A Total Artificial Heart (TAH) replaces the human heart both functionally and anatomically. Since the device is implanted permanently into a patient, the accurate fit of this device is an important challenge. Every patient’s anatomy is unique, yet because of the technical complexity and cost of such devices only a limited number of designs are economically feasible. This challenges device engineers to find a way to optimize their designs to treat the maximum number of patients. For virtual fitting of the Aachen TAH ReinHeart design A.J. Fritschi and his colleagues sought out the Mimics Innovation Suite software to create anatomical models from real patient data.

(Department of Cardiovascular Engineering, Institute of Applied Medical Engineering, Helmholtz Institute, RWTH-Aachen University, 
Aachen, Germany; Department for the Surgical Therapy of End-Stage Heart Failure and Mechanical Circulatory Support, Heart and Vascular Centre Duisburg, Duisburg, Germany)

Mimics Innovation Award Winner



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Design Optimization for an Optimal Fit

From a clinical point of view, it is important that the TAH fits each patient’s anatomy in an optimal way, though the size options are limited. Consequently, device engineers must ensure that their design is compatible for the maximum number of individual patient anatomies. Therefore, a detailed analysis of a large number of patients was required to optimize the design of the Aachen TAH ReinHeart.

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Efficiently Analyzing Large Volumes of Medical Datasets

The major challenge in this type of study is handling the large volume of medical imaging data. All patient data must be processed in precisely the same way to ensure comparability of the findings and thus the credibility of the study. These requirements demand a highly accurate workflow and a significant time investment due to the large number of patients.

Fritschi et al. selected medical images from 27 patients as the input for their design validation. They segmented these datasets to create detailed virtual models in the Mimics Innovation Suite.

With the help of this software, all 3D models were aligned using a common coordinate system to derive meaningful measurements from the virtual analysis (Figure 1). The team performed a virtual fitting of the current artificial heart design to each of the individual patients’ 3D models (Figure 2). This virtual fitting is an accurate and cost-effective way to determine the precise device fit and reveal areas for improvement. Subsequently, Fritschi et al. experimentally verified their virtual fitting process through cadaver studies.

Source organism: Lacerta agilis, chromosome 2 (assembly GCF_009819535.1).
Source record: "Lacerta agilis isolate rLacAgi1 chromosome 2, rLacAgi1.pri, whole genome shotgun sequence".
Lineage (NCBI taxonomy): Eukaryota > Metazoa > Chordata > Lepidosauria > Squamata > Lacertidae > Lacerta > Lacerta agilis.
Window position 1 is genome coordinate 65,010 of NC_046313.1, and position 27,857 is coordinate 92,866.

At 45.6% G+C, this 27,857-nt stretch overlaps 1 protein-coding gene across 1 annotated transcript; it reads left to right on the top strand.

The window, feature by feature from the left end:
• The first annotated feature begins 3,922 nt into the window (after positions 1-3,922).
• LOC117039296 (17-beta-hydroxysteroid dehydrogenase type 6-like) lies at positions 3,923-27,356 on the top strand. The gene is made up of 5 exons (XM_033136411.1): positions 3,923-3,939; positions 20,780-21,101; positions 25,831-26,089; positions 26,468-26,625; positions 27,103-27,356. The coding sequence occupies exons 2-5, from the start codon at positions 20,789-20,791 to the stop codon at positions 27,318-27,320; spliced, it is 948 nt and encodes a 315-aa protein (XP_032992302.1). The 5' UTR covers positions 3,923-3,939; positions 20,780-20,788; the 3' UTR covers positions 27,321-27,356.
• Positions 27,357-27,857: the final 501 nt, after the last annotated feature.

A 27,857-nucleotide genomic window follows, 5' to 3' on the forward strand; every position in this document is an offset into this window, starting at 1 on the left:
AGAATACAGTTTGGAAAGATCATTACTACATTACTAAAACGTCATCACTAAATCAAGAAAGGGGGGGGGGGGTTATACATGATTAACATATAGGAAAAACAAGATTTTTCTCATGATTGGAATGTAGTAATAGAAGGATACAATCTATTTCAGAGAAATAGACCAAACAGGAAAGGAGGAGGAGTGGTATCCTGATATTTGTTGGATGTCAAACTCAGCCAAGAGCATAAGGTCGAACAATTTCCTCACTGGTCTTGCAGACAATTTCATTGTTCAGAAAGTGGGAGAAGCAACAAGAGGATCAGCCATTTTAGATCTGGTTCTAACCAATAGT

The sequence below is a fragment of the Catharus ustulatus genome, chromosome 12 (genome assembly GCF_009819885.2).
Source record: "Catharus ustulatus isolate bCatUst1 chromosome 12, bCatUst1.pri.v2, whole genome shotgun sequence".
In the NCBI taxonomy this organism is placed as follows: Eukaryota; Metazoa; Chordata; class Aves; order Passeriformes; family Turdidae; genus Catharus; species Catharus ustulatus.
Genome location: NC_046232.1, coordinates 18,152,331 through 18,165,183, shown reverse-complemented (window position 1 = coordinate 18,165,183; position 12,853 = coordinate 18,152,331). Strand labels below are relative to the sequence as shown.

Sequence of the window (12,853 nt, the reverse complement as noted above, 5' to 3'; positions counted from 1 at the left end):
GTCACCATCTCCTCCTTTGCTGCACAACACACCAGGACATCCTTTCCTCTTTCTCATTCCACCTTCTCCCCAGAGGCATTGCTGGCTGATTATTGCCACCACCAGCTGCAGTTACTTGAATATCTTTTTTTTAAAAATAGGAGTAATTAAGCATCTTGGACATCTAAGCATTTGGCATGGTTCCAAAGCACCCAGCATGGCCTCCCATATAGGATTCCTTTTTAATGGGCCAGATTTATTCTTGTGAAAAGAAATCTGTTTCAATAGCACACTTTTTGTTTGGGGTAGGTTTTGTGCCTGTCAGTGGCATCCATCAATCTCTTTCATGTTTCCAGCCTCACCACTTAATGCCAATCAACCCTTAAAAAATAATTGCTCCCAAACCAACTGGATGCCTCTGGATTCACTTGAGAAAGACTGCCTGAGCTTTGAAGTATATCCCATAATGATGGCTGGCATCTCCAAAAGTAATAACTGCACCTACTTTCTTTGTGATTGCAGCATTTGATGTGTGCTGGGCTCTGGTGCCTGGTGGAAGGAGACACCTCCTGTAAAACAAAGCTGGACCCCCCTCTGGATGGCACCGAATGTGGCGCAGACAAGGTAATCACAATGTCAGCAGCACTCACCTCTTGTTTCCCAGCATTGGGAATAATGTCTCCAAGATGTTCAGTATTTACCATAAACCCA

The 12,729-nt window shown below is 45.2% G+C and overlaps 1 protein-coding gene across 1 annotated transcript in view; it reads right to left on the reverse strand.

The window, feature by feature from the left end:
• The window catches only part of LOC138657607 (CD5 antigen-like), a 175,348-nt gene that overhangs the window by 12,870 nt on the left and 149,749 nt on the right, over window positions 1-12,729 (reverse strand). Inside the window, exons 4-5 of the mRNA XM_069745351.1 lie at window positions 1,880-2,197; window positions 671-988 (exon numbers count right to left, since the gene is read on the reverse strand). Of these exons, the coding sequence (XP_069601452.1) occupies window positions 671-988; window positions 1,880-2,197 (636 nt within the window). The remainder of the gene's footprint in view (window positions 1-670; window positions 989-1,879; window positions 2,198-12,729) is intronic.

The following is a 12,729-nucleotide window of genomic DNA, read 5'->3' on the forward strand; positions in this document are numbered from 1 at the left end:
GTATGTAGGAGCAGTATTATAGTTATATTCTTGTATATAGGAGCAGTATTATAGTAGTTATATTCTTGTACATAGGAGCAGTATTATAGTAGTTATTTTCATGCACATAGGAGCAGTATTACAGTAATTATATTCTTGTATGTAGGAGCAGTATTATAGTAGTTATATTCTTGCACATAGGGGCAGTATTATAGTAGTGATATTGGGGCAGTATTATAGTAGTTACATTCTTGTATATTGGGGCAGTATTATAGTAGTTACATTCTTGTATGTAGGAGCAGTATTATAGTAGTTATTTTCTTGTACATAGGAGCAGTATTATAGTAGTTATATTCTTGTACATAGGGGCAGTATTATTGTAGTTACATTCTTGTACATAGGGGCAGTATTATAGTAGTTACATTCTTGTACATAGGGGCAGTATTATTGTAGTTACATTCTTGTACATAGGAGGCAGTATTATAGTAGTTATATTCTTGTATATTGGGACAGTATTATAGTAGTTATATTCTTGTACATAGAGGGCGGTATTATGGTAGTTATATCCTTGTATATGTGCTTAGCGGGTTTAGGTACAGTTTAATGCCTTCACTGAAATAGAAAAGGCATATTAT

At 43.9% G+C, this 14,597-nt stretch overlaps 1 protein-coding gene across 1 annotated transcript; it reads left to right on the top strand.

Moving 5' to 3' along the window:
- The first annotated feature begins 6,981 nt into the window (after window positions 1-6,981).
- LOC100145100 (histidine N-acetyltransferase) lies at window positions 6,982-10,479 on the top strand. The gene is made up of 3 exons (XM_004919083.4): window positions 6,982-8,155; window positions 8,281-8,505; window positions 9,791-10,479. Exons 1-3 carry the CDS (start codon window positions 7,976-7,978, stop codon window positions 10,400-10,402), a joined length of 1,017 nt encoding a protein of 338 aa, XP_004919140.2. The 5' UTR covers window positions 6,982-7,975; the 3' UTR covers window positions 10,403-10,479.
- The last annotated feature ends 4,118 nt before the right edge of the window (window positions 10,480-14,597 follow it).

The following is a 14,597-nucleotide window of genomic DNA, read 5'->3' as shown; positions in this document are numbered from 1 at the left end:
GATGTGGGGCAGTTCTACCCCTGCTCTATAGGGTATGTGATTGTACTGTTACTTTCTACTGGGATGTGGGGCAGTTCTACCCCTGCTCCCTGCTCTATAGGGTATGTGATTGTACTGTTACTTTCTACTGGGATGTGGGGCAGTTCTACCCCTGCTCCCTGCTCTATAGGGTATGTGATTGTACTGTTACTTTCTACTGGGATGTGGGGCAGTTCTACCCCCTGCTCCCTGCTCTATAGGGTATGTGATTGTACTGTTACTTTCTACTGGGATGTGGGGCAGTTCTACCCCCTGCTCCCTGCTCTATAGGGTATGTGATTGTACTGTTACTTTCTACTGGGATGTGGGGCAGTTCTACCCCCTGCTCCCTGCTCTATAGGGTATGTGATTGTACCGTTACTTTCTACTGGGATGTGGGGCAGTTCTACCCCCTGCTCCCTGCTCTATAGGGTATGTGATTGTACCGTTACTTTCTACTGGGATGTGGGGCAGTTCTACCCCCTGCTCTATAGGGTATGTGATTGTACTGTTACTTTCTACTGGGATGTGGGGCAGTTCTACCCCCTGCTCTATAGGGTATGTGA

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Virtual Fitting for Justified Implant Design Adjustments

The virtual fitting process started with the creation of an accurate model of each patient’s heart from CT images using the Mimics Innovation Suite. Fritschi et al. ensured the reproducibility of the model creation by using tools that can be applied globally to the images, such as thresholding, region growing and morphological operations (Figure 3). The authors were interested in determining the spatial constraints of the pericardial cavity and the valve position and orientation. They used Mimics to measure oblique parameters according to anatomical landmarks (Figure 1). All measurements made were comparable between patients.

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In the next step, Fritschi et al. virtually implanted the artificial heart. Figure 4 shows an overlay of the CAD model of the artificial heart on a patient’s heart. The alignment could also be verified using the original image data (Figure 2), which allowed the authors to iteratively improve the device design. Finally, the researchers verified their virtual fitting process through cadaver studies and a 3D capturing system acquired the position of the implanted artificial heart (Figure 5). This information was transferred to the Mimics Innovation Suite where a further design analysis was performed.

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Fritschi et al. concluded that virtual fitting is an effective tool for device design and an economical solution for including a larger number of patients in the study. The authors caution, however, that conventional cadaver studies will still play an important role, as many key elements of surgery such as haptic feedback are not yet available in virtual studies.

Fritschi et al.: Image based evaluation of mediastinal constraints for the development of a pulsatile total artificial heart. BioMedical Engineering OnLine 2013 12:81. http://www.biomedical-engineering-online.com/content/12/1/81

Go to www.materialise.com/medical/mimics-innovation-awards for more information about the Mimics Innovation Awards and our previous winners.

The Standard in ‘Engineering on AnatomyTM

The Mimics Innovation Suite turns 3D image data into high-quality digital models. Starting from medical image data such as CT, MRI or 3D Ultrasound images, the Mimics Innovation Suite offers the most advanced image segmentation, the broadest anatomical measurement options, powerful CAD tools for Engineering on Anatomy and 3D Printing, and accurate model preparation for FEA and CFD. Fritschi et al. used the Mimics Innovation Suite to:

  • Create accurate 3D heart models of 27 invididual CT scanse
  • Investigate the anatomical design requirements to attain an optimal fit
  • Perform a validation study

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